Sandra Ruttan said...

Lunch in a public place is a good standby, James. Pick a restaurant in a mall.

Geez, this is coming from someone who went to the UK and stayed in a hotel with someone she'd never met before. On the fact of it, seems I'm pretty trusting.

Bonnie Calhoun said...

Whe1! I'm with you Deslily! Reading it actually upsets my stomach...

Being in the US, and writing about our government agencies in fiction, it never entered my mind that they'd be upset by anything I would write. So I don't know if you have anything to be concerned about on that point!

The trust thing...use your gut instinct! You're a woman! It won't let you down!

As the director of the Christian Fiction Blog Alliance, I have to ask people for a snail mail address to send books to, so I can understand that concern of being vulnerable to someone who is basically a stranger.

But then again...I have people that I've know face-to-face for 25 or 30 years and had them do something that was so off the wall, I wondered if I ever knew them at all, or had they been changed by the Pod People! LOL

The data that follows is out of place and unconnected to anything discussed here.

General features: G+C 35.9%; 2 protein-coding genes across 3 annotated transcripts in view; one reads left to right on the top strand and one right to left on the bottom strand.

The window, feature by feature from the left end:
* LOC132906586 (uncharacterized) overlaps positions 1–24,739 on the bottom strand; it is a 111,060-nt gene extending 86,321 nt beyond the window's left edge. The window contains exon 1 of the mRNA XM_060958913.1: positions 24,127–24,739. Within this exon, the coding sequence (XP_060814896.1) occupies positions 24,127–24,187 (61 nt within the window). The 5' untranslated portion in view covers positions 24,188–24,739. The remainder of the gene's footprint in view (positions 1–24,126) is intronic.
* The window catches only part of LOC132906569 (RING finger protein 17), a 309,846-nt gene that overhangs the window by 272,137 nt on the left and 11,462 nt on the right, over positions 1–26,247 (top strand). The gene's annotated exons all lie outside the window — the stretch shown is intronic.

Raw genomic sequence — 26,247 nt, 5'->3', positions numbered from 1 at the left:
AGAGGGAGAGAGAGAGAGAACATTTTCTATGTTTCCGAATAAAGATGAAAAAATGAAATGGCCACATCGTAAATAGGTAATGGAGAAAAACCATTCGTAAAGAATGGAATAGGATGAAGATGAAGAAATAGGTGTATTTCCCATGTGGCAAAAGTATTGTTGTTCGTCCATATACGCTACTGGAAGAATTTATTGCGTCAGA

Sandra Ruttan said...

You know Bonnie, I'm with you on the 'people you know in person' thing. I think I'm an anomaly, because I do tend to gauge people online more. If anyone participates in web discussion but won't talk to me (as in, we're on a forum together, but they avoid me or won't answer questions) I'm always suspicious and steer clear.

I seem to have no trouble making great web-based friends, and get along with them well in person. I've done this multiple times, but it still surprises me when people trust me.

Oh, and in Canada, it's a wee bit different with the politics and the offense. Not sure why, but it is.

Julia Buckley said...

Well, you can't please everyone, but I miss the mysterious blue. :)

And I look forward to the Canadian series. I need to learn more about my Northern brothers and sisters.

Andrea Maloney said...

I've met a bunch of people on the net who I've then gone on to meet in person. I guess I just go on my gut instinct and their emails. Plus usually the first time we meet in a public place. Like for lunch or something.

I'd have no problem giving you my phone number. My gut tells me your are a terrific person. Your emails and your blog tell me you are a good person. :) In the end i think it just comes down to a gut feeling. Plus I think you learn a lot about a person online from their blogs, websites, emails so that by the time you meet in person it's like you've known them forever.